And yet I write in defense of the memory of these men. Why? Because they were in fact important leaders in American politics. Campus radicals provide little in the way of reasoned arguments as to why Wilson, Jefferson, or Jackson should be vilified; they simply hold up a standard of personal virtue so absolute and anti-contextual as to damn everyone who came before them, and then apply it without pity to prominent figures from the past. Beyond the self-righteous posing is little thought save that of their teachers, who for decades now have sought to portray our history as evil in order to empower those who wish to rule without the limits of American traditions, laws, and Constitution. Were the issue one of truth we would be having a reasoned debate over which facts of Jefferson’s life to emphasize and how much. But today’s outbursts are not about adding facts to the stories of America’s past. They are about wiping away the inconvenient narrative of America’s constitutional founding within a tradition of ordered liberty. They are not about knowing more about our history, but about increasing resentment against its inevitable failings so as to justify dismissing it and marching off into a future ruled by the emotions and will of the loudest and most self-righteous among us.

Even Wilson, who spent the bulk of his career undermining the American tradition of ordered liberty and subverting our constitutional system of separated powers, checks and balances, and above all limited government, must, for our own sake, be defended against the attempt to erase our past. A proper reappraisal of Wilson would leave relatively little to admire. But he must be reappraised in light of the tradition in which he worked, and which he sought to transform. As to Jefferson and Jackson, despite their flaws, each understood that he had duties and a tradition to uphold that limited his right to act.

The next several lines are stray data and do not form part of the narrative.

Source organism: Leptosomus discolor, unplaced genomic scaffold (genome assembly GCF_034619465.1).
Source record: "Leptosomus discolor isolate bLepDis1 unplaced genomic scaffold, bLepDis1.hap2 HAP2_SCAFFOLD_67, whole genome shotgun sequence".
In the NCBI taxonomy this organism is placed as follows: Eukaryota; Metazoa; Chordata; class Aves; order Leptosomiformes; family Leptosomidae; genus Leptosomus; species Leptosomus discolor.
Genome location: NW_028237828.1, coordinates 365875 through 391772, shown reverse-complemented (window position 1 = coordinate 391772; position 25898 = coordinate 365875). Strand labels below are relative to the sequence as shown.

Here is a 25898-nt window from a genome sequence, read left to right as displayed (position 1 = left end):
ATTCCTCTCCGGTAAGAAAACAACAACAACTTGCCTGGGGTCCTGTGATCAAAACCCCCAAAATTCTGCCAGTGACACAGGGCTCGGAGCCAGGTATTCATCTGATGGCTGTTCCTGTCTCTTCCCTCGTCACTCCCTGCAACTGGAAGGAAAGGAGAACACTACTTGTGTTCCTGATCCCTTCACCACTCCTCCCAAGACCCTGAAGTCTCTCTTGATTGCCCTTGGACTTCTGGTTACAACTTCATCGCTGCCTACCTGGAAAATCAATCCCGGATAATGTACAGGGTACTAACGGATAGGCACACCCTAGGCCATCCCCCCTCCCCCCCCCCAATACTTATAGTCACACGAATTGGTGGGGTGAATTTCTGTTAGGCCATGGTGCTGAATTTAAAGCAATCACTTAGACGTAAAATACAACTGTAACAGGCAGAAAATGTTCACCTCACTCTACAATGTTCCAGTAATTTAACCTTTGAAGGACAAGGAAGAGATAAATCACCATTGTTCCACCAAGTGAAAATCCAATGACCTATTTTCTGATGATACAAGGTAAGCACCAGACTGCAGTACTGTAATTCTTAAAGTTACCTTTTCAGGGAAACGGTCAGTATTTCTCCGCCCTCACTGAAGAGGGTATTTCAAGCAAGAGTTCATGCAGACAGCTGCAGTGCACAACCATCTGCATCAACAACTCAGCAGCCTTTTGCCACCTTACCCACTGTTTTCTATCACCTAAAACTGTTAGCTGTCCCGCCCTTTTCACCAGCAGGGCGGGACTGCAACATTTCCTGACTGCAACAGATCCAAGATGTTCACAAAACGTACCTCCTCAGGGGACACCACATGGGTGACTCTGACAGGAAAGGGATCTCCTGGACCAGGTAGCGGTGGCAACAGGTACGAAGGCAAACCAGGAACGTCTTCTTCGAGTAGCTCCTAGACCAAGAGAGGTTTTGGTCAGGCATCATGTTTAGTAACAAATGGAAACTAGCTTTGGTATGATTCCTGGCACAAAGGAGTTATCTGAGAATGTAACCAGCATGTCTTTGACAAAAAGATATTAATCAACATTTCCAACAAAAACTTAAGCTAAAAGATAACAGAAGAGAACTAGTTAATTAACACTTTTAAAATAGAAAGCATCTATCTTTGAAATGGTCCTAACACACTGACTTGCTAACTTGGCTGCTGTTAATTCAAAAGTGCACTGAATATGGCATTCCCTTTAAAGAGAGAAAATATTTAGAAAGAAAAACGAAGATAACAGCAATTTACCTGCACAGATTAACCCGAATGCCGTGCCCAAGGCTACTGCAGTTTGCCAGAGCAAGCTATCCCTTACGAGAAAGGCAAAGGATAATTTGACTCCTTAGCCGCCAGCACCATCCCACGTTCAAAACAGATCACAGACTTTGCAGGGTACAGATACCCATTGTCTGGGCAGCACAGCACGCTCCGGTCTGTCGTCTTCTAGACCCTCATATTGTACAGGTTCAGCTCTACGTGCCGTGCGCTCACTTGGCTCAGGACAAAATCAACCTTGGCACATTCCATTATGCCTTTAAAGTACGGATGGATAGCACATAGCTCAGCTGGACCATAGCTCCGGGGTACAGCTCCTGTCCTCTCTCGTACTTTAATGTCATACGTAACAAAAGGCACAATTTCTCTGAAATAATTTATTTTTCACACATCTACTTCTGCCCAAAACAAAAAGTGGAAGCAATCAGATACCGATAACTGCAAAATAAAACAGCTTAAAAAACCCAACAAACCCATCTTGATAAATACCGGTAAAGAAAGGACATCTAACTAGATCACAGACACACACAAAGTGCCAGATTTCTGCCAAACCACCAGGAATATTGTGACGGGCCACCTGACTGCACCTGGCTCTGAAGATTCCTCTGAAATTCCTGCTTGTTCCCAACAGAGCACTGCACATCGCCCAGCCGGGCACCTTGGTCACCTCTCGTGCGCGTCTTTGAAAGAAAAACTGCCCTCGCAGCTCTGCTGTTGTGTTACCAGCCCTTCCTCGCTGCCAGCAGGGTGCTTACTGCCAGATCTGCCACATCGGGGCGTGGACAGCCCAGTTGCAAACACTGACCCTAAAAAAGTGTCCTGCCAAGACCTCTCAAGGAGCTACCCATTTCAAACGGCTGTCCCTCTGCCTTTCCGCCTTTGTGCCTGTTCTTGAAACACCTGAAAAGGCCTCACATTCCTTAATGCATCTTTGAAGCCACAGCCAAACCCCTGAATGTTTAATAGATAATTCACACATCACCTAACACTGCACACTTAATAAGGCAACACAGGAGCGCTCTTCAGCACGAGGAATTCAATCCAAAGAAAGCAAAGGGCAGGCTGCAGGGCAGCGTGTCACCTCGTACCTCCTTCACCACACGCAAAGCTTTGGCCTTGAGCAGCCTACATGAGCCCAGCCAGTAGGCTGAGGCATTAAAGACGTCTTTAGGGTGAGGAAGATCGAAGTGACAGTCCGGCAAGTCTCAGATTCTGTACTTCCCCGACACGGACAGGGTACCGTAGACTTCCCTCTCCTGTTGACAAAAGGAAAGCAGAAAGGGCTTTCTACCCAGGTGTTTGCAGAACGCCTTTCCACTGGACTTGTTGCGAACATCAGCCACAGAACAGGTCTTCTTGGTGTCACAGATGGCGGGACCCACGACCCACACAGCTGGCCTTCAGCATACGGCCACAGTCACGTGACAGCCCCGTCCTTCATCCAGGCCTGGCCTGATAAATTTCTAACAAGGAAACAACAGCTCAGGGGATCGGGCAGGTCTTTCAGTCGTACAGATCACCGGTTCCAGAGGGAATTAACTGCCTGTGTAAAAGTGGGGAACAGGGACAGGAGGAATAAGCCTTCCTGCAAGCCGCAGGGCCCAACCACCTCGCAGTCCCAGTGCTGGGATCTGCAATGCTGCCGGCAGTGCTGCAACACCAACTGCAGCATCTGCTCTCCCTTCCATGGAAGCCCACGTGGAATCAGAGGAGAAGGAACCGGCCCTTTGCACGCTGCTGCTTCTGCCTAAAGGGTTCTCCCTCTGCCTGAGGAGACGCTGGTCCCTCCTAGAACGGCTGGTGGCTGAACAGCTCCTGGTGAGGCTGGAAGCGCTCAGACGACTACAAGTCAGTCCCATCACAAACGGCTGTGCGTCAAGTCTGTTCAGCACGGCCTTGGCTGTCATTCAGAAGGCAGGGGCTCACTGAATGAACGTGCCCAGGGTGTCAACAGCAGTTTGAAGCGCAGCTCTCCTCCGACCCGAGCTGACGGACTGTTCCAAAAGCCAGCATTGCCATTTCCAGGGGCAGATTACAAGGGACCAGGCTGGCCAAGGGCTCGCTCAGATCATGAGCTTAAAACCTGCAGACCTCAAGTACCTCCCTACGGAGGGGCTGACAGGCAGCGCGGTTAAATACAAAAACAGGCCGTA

Woodrow Wilson

Woodrow Wilson

For too long, now, American academics and public intellectuals have been pretending to teach difficult truths when in fact they have been simply using stories about our past to stoke resentments and build within us a will to ignorance. The more we see our past as the source of pain rather than inspiration, of the contemptible rather than the exemplary, the more we will seek to put it behind us, along with its legacies of constitutional order and personal virtue. Wilson, Jackson, and Jefferson all bear some of the blame for today’s Jacobins (my apologies for Claes Ryn for appropriating his term). But we cannot let them—not even Wilson—be simply dismissed as statesmen on account of their personal failings, for that way lies chaos.

I am no fan of civil religion. Confusing necessarily flawed political leaders and programs with the things of God empowers the state at the expense of the souls of the people. But a decent respect for one’s forebears, the sense of gratitude that alone makes peace possible, and the sense of duty to further one’s traditions, rather than simply throw them on the bonfire of one’s vanities, requires that we seek in those who shaped our way of life those virtues and accomplishments from which we can learn, and to re-examine our own conduct and values in light of the examples bequeathed to us.

For too long we have allowed fixation on the injustices of the past to poison our public life, a stimulant to the worst aspects of our natures. It has been used to justify assaults on constitutional procedures and due process to “get” the institution or person currently deemed evil. It has spawned radicalism rooted in hatred of who we are, rather than that virtuous determination to correct abuses within the tradition we have been given that makes for better lives within a civil society of ordered liberty.